Sterling pointed out some other pressure points for SWAT reform until we get to that day when drug prohibition is just a bad memory. "A private way of thinking about this is to use the Commission on Accreditation for Law Enforcement Agencies, Inc. to include in accrediting criterion better control or management of the way in which SWAT teams are used," said Sterling.

There are also reform possibilities at the federal level, Sterling said. "If you want to set national standards, Congress arguably has the power under the 14th Amendment in terms of equal protection to enforce the Fourth Amendment," he said. "You could provide that SWAT activity carried out outside the limits of such a special warrant could result in civil liability, denial of federal funds to the agency, or potential criminal penalties. There are examples of this in the wiretap law. It's very, very strict in its requirements about what law enforcement agencies have to do and it has very strict reporting requirements. There is certainly precedent in national law for how we regulate highly invasive, specialized law enforcement activities."

Sterling, a Maryland resident himself, said the Maryland SWAT reporting law passed after the Calvo raid shows political space can be created to support reform, but that it isn't easy. "It took raiding the mayor and killing his dogs and their being completely innocent white people to get relatively minor legislative action," he said. "The record keeping requirement is clearly a baby step toward challenging SWAT, and there was very decided knee-jerk law enforcement opposition to it."

It's going to take some organizing, he said. "You have to have a collection of groups deciding to make this an issue the way they made addressing the crack/powder cocaine sentencing disparity an issue. I'm not aware that this has developed yet, and perhaps this is something the drug reform community should be doing. We could take the lead in trying to raise this with more powerful political actors."

Permission to Reprint: This content is licensed under a modified Creative Commons Attribution license. Content of a purely educational nature in Drug War Chronicle appear courtesy of DRCNet Foundation, unless otherwise noted.


Arlene Williams (not verified)

What country are we talking about? What era is this??? Are we in Nazi Germany under Hitler or the former Soviet Union under Stalin???Is this the gestapo ? In reference to Detroit, I was born there in 1937 and was always proud to be from this city which has seen better days. I have made my home in NY since 1962. Are we going backwards or forward? We must all stand together, regardless of our differences. There is no room for prejudice! We cannot tolerate these tactics in this country.I am a medical marijuana activist and will post this on my website and anywhere else that I can.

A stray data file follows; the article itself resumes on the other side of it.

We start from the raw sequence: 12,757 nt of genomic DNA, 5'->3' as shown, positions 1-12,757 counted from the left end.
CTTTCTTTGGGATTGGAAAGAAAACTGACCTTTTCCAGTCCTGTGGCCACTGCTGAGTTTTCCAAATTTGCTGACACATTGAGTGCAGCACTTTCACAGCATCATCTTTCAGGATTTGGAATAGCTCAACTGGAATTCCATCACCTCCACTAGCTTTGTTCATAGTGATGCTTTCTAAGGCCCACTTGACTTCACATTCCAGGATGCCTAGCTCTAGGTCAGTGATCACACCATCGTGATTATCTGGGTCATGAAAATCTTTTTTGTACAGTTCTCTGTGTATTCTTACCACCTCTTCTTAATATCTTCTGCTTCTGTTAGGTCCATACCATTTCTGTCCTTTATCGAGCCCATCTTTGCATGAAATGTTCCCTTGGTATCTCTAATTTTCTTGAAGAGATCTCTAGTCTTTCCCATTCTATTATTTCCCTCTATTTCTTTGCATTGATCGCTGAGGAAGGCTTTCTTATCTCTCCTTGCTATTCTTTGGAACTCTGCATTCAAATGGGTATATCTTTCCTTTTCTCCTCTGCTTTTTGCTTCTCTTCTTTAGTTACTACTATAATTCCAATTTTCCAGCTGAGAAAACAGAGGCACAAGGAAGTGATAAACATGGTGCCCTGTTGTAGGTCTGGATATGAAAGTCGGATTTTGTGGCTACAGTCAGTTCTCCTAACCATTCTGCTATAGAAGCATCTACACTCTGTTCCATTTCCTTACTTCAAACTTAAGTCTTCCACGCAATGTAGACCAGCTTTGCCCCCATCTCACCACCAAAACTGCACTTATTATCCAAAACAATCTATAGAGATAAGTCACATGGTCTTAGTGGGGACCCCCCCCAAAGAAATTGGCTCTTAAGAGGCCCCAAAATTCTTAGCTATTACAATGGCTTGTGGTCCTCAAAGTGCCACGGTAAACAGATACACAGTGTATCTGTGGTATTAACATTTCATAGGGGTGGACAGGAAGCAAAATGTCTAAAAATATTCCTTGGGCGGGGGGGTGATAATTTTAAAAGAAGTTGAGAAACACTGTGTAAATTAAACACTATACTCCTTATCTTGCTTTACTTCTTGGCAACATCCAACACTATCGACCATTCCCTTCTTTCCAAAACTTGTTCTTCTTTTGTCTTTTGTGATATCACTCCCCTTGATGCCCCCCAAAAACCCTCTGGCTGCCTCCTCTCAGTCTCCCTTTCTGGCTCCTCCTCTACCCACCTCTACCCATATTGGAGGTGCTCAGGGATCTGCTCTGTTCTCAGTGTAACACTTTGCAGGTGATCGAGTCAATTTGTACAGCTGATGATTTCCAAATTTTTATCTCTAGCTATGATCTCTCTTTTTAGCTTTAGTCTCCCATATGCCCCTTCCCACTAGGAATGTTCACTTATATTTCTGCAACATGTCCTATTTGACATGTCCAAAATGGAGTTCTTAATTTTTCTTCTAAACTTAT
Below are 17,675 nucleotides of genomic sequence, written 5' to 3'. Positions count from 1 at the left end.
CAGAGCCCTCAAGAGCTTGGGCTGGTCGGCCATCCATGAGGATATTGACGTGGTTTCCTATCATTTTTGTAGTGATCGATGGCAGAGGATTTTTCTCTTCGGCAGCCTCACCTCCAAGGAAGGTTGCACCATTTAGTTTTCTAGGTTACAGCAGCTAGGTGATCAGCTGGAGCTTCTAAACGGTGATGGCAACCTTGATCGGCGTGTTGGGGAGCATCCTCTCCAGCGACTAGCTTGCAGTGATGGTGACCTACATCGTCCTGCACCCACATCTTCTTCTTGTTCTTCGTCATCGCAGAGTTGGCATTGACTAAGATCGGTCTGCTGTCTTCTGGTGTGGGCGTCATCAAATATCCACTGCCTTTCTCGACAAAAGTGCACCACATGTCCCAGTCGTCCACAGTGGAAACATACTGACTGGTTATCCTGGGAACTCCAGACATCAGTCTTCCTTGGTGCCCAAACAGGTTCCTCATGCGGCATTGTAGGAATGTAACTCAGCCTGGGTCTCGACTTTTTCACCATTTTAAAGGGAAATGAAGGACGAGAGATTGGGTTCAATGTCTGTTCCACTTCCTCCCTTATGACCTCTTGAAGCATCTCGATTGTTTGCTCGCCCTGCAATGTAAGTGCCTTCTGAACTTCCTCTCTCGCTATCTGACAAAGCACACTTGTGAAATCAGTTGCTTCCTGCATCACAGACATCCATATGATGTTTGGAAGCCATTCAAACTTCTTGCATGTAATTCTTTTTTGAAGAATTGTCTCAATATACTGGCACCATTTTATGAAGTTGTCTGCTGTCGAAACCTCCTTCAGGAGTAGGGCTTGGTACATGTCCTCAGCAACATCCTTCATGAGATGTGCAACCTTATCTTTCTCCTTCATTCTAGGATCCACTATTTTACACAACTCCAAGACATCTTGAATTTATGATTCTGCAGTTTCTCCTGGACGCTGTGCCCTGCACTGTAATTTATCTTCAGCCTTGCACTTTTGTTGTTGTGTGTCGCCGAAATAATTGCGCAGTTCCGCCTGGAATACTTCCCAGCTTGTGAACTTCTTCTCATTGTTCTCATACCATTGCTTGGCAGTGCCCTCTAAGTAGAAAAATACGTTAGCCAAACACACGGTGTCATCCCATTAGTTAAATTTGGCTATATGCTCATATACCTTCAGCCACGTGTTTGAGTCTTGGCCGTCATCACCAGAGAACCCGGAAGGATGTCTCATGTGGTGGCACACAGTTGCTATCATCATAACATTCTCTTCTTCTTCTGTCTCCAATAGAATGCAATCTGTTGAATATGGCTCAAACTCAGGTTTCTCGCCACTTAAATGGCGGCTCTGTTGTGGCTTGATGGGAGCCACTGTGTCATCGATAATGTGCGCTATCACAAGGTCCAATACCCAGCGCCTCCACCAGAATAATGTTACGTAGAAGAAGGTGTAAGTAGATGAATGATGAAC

Fri, 05/28/2010 - 1:32pm Permalink
Thomas Jefferson (not verified)

Buried in the Defense Bill passed by Congress last December is an amendment that forbids police unions from negotiating with their respective city. The Federal government is sending you a message: "Clean up your act or the Federal government is going to institute emergency rules, where you're going to have to answer to a Military Handler.

So make up your mind, are you going to continue to act like a punk ass kid, or are you going to grow up and act your age?

Fri, 05/28/2010 - 2:40pm Permalink
don laface (not verified)

In reply to by Dan Fouts (not verified)

to ???...if you haven't figured what he meant about punk ass kids or're seriously lacking in the education part...are you a swatter by chance?

Sun, 05/30/2010 - 12:59pm Permalink
Jean Boyd (not verified)

In reply to by Thomas Jefferson (not verified)

I am Jean boyd in Spokane and I have seen the convoys and I gave them the peace sign. I was in a vehicle.The Good Feds are sending a message and I send it as well. I go there and tell them and I want to live. I am a peaceful person and a mom.
How long will the Swat team people and some are Security too, get before the military will stop them. I am praying hard and I went to the jail and the real police are working on it. I know they will resolve it soon. There is good and bad in everything and the good will overcome and I help a little.
They are slow. Slow to grow up. Some of us had to grow up at the age of two or three just because of a little drug and a war over the petty cr--. I will never be hurt again by any man or womanin any uniform or without uniform in any little or big town or city. I am home now on sick leave. I am going to see my mother. Let them throw the thugs out if they want to be so rough and people are watching. People who do not understand this situation need to stay out of it. They will actually try to stop me from peace work because they are worried. People be worried. Read your current events and understand. There are many good books...well I am talking to the choir, I never knew what that expression meant before.

Sat, 05/29/2010 - 5:33pm Permalink
Thomas Paine (not verified)

Since when did two wrongs make it right? There's no justification for abuse. None. EVER!

Free People have a moral imperative to resist evil and NOT give into it.

Fri, 05/28/2010 - 3:45pm Permalink
Jean Boyd (not verified)

In reply to by Thomas Paine (not verified)

Two wrongs always made a right in the USA of the 20th century. Moving right along into the age of Aquarius, the 21st Century and killing and maming is not allowed.

Sun, 05/30/2010 - 12:14am Permalink
Shoreline (not verified)

The Drug War is a war against America commited by Americans. We wouldn't allow Osama bin Laden, Saddam Huesein, or the Taliban to do this, why do we allow some other bozos the right to control our lives? Why have we allowed Nazi Americans to control our country and personal destinies? Those Americans that persecute others for their personal beliefs should themselves be persecuted and ostracized from the land of the free.

Ever wonder why German citizens were powerless to confront the aberrant beliefs of the Nazi party? Doesn't it seem like we're in the same boat, virtually powerless? Does it seem like America is trying to force this same agenda on the rest of the world, as well? Are Americans that believe in personal freedom being persecuted by other Americans who feel it is their destiny and within their power to control our lives? Ever feel like you were being forced to live up to a standard that someone else feels an American should be? Is this still the land of the free or are we just kidding ourselves? It's not the American government that made our country great, it was American people that believe in freedom that made our country great.